A Self-contained Community
To keep information from getting out, Oak Ridge became a self-contained community with most everything that its workers needed. As Falstein described in his 1945 article, the secret city had stores, movie houses, a high school, a bank, a 300-bed hospital, tennis and handball courts, and even its own symphony orchestra, led by a Manhattan Project scientist. People who lived there tended victory gardens, raised families and led what was pretty much a normal American existence — that is, except for the secrecy that surrounded them and their work. A billboard reminded workers, "Let's Keep Our Trap Shut." They knew that they had to be cautious not to say anything about their jobs to anyone, even their own spouses, "We'd sit around the dinner table and the strain was terrible," a young scientist told Falstein in 1945.
Though there's no evidence that German or Japanese spies ever managed to infiltrate the Clinton Engineer Works, a Soviet spy named George Koval did manage to get a job there, and apparently passed along information about the atomic work to the Soviets. In 2007, he was honored posthumously with a Hero of the Russian Federation medal, that nation's highest honor, by Russian President Vladimir Putin, as detailed in this 2009 Smithsonian article.
Meanwhile, the Clinton Engineer Works had to accomplish the difficult task of producing uranium-235.
There's only a tiny amount of the stuff — 0.7 percent — in uranium ore, most of which is uranium-238, which doesn't fission as easily. And a bomb such as Little Boy, the one dropped on Hiroshima, required 141 pounds (63.9 kilograms) of uranium-235, according to Tom Zoellner's book "Uranium: War, Energy and the Rock that Shaped the World."
"You've got to separate a lot of material to get the amount of 235 that you need," Smith explains.
To solve that problem, the Clinton Engineer Works' Y-12 plant used special devices called calutrons, which utilized the electromagnetic separation process developed by Nobel-winning physicist Ernest O. Laurence at the University of California, Berkeley. The calutrons used heat and powerful magnets to separate the two isotopes. Smith compares the process to holding a golf ball — representing the heavier isotope, uranium-238 — attached to a rubber band in one hand and a similarly attached ping-pong ball representing lighter uranium-235 in the other, and then tossing them both in the air." The heavy object makes a larger arc, because of centrifugal force," he explains. Once the two isotopes were separated, it was possible to collect the lighter uranium-235 isotope. Even so, to gather enough uranium-235, the Y-12 facility employed 22,000 workers to run 1,152 calutrons literally around the clock.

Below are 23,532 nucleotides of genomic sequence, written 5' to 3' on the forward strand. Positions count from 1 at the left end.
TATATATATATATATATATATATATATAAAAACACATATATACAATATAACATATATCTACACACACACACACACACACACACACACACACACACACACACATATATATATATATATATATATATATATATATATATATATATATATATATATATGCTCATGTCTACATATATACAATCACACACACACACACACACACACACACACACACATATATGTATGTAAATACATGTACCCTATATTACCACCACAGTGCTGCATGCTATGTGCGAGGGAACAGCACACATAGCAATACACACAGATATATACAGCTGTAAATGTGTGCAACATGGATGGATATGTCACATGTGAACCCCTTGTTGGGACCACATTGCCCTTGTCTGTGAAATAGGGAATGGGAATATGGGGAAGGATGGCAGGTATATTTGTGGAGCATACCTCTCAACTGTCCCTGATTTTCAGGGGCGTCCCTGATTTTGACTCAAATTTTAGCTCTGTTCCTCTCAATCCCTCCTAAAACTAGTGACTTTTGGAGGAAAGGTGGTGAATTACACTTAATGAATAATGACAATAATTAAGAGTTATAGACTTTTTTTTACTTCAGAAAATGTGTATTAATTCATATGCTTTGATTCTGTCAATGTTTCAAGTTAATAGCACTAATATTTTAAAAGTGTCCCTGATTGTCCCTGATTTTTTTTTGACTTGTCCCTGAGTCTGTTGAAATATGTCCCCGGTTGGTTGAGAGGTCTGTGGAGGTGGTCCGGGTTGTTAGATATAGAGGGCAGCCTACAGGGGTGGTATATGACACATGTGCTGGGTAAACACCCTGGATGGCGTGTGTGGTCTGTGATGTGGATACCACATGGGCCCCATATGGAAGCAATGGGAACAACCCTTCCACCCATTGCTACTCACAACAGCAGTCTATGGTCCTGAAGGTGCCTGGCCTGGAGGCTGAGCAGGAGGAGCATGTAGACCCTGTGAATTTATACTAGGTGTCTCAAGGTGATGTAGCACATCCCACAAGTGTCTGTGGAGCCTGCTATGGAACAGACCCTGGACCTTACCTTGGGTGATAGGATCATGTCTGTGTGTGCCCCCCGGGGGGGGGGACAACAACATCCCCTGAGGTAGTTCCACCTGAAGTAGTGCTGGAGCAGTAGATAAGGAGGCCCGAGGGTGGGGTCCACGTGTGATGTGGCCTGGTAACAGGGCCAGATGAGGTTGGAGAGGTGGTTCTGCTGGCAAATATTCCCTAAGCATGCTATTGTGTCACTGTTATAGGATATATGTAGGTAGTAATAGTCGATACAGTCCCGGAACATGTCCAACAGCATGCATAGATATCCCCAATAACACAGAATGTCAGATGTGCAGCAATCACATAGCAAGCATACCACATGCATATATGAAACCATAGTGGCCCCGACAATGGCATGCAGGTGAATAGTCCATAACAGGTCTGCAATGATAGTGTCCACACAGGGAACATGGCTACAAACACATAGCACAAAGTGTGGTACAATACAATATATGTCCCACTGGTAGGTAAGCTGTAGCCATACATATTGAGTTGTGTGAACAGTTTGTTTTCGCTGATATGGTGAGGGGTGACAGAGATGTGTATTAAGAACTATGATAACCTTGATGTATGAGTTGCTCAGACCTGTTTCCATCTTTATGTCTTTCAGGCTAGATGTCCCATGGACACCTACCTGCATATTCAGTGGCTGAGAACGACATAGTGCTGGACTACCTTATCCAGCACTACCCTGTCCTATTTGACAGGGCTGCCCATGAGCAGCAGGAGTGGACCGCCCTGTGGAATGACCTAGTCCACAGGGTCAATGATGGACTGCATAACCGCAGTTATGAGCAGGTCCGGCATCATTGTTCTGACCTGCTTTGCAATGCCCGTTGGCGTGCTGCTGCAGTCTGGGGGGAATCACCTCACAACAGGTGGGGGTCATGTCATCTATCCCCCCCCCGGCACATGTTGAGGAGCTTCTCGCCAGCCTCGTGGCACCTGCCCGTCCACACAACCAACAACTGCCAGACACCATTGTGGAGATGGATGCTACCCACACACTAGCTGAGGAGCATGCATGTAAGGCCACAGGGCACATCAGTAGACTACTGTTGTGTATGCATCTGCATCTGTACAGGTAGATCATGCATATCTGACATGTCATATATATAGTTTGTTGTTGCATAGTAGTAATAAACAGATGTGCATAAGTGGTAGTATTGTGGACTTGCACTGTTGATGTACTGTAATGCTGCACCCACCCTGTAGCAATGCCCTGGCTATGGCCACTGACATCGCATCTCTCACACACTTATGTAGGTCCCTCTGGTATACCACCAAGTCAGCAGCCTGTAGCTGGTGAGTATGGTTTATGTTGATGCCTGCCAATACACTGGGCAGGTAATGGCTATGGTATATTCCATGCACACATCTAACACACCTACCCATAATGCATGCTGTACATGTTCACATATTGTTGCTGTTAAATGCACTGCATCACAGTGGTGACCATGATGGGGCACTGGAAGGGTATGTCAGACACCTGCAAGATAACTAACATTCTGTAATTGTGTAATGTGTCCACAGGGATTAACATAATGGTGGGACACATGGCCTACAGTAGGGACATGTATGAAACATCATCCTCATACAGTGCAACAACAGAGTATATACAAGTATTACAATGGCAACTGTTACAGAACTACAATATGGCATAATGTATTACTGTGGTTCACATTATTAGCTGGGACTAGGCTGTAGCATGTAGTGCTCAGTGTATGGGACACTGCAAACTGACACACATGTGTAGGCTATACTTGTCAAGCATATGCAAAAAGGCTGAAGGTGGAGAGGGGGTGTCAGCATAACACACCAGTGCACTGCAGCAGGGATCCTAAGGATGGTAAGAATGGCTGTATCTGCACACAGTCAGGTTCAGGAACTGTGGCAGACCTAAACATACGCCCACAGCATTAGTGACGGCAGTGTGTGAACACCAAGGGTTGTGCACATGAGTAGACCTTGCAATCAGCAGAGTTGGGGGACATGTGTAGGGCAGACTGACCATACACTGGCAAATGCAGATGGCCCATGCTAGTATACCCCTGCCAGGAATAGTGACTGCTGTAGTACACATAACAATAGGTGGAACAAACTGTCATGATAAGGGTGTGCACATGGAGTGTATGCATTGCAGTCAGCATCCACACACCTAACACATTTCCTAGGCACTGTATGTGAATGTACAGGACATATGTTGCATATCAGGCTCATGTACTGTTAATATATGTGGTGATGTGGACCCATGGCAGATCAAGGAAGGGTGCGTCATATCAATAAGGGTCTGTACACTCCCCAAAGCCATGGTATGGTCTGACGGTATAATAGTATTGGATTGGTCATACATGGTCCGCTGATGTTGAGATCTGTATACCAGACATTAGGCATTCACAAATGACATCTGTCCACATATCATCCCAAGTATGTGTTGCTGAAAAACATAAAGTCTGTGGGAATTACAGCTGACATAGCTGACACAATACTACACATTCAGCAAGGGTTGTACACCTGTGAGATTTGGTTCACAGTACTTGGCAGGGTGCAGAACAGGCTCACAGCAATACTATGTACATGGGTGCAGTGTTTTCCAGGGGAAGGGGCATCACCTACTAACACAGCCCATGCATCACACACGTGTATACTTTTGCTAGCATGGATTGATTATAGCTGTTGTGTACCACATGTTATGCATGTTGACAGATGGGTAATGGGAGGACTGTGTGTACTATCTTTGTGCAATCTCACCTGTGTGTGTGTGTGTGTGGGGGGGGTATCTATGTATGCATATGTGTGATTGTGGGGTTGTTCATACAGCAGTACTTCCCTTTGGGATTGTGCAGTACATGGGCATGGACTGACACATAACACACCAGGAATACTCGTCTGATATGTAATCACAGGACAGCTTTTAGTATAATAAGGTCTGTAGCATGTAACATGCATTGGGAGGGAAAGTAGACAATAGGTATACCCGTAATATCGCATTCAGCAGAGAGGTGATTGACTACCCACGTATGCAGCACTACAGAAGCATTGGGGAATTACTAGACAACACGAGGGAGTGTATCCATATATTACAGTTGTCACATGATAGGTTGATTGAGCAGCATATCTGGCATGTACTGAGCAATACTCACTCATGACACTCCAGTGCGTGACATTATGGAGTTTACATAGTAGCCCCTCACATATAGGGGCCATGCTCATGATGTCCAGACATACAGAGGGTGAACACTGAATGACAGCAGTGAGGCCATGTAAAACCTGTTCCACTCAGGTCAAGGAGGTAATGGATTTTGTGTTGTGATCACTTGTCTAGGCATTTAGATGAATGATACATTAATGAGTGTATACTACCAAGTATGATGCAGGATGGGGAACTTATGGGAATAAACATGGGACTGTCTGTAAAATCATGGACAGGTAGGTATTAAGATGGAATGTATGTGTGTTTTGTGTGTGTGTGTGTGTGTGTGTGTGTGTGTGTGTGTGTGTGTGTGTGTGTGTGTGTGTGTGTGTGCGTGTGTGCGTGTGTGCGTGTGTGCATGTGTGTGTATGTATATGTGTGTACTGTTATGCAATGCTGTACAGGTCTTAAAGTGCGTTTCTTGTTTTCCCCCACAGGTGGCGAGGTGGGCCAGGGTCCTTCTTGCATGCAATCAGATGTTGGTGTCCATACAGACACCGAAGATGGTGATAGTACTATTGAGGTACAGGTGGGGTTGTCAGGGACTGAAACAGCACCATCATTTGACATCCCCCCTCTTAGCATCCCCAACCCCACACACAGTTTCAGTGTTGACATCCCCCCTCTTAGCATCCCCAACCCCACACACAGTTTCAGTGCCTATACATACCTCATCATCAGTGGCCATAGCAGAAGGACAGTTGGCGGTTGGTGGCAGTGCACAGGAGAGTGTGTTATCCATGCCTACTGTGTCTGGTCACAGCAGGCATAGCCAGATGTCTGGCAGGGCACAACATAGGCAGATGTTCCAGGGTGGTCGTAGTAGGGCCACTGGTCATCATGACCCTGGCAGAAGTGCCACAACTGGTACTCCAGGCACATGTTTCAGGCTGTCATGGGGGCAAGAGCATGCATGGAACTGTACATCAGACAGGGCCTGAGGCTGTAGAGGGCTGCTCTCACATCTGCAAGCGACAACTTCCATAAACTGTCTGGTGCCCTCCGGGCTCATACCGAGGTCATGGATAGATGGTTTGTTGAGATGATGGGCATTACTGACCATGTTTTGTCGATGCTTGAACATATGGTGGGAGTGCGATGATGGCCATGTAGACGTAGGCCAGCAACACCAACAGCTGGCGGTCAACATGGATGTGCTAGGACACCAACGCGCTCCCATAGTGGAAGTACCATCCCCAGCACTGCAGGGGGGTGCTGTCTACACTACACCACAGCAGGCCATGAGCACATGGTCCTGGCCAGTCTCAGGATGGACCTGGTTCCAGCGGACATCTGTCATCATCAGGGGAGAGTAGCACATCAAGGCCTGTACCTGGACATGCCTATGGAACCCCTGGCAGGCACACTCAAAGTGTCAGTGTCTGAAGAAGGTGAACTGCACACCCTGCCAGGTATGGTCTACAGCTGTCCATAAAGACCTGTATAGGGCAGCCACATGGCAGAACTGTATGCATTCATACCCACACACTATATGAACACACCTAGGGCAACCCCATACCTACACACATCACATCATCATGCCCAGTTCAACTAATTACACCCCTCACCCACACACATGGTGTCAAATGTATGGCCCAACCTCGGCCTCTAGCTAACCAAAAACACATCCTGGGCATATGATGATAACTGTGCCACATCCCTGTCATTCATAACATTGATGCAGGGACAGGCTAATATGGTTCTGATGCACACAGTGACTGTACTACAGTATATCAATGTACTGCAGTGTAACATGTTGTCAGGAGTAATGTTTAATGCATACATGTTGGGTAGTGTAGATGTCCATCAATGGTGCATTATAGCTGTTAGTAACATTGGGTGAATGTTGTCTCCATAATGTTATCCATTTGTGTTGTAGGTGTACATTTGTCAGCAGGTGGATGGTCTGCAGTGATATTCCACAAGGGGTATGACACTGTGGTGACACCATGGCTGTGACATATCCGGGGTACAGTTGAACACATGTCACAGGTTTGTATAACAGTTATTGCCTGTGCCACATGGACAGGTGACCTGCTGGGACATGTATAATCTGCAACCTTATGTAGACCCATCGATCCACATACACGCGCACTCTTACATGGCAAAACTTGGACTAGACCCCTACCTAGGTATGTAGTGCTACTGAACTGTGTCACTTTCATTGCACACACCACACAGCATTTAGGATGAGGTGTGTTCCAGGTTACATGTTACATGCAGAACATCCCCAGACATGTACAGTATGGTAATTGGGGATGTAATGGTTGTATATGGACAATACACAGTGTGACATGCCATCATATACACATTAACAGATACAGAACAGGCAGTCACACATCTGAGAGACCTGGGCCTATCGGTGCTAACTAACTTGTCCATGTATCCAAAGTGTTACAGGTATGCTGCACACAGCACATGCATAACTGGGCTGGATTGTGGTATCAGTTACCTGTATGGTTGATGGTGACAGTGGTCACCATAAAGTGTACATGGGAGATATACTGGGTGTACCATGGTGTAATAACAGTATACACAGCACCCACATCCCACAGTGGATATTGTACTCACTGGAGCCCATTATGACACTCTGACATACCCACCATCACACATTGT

Meanwhile, another part of the works, the X-10 Graphite Reactor, used neutrons emitted from uranium-235 to convert uranium-238 into an isotope of a different element, plutonium-239, another easily fissionable material suitable for making atomic bombs. As Smith explains, after X-10 demonstrated that the process could work, the actual plutonium used to make Fat Man, the bomb dropped on Nagasaki, was produced in the B Reactor at the Hanford Engineer Works near Richland, Washington. (From Seattle Business Magazine, here's an article on that facility.)
Finally, on Aug. 6, 1945, the world got to see the results of the secret city's labors, when an atomic bomb containing uranium-235 produced there was dropped on the Japanese city of Hiroshima. The Knoxville, Tennessee News-Sentinel's front page headline proudly proclaimed: "ATOMIC SUPER-BOMB, MADE AT OAK RIDGE, STRIKES JAPAN." (That wasn't completely correct — though the uranium-235 came from Tennessee, parts of the bomb were made at three different plants, so that none of them would have the complete design, according to atomic historians Lillian Hoddeson, Paul W. Henriksen and Roger A. Meade in their book "Critical Assembly: A Technical History of Los Alamos during the Oppenheimer Years, 1943-1945.")
After the war, the various parts of the once-secret Tennessee atomic complex were split up. Part eventually was reborn as the Oak Ridge National Laboratory, which helped pioneer the field of nuclear medicine, producing isotopes for use in treating cancer and as diagnostic tools, in addition to doing cutting-edge research in areas ranging from nanotechnology to wireless charging of electric vehicles. Another portion became the Y-12 National Security Complex, which produced components for tens of thousands of thermonuclear weapons in the U.S. arsenal during the Cold War, and later helped disassemble U.S. and former Soviet nuclear weapons. A third part is now the site of the East Tennessee Technology Park.